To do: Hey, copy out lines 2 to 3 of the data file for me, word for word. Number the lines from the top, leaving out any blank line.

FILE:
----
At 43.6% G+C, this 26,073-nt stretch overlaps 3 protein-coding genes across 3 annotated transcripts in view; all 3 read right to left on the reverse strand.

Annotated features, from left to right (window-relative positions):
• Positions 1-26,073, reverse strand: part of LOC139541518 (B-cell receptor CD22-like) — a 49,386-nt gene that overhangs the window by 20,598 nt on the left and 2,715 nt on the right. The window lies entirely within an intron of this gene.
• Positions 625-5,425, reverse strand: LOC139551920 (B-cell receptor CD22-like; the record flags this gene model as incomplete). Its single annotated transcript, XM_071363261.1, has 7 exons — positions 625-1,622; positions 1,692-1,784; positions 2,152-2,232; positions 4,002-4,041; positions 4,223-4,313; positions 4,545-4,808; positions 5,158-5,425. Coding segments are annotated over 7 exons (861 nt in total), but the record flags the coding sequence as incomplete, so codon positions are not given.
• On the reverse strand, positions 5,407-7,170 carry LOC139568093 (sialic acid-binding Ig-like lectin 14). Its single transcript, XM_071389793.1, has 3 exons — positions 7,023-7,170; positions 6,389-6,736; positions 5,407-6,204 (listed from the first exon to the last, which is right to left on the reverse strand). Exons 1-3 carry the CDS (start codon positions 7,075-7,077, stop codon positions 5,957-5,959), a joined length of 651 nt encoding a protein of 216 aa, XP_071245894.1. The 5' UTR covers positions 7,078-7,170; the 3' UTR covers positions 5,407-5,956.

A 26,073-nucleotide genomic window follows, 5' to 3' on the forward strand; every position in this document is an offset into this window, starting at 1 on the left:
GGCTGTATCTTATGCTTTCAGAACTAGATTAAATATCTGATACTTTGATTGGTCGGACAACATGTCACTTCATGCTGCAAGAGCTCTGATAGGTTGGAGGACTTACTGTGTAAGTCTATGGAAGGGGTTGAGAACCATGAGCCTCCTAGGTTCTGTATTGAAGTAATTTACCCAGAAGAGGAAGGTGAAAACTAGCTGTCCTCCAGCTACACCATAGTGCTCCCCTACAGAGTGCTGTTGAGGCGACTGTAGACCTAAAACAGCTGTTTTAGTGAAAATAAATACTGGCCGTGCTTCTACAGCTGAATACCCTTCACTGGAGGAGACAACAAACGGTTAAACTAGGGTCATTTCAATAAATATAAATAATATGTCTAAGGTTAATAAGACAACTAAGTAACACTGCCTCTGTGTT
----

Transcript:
Annotated features, from left to right (window-relative positions):
• Positions 1-26,073, reverse strand: part of LOC139541518 (B-cell receptor CD22-like) — a 49,386-nt gene that overhangs the window by 20,598 nt on the left and 2,715 nt on the right. The window lies entirely within an intron of this gene.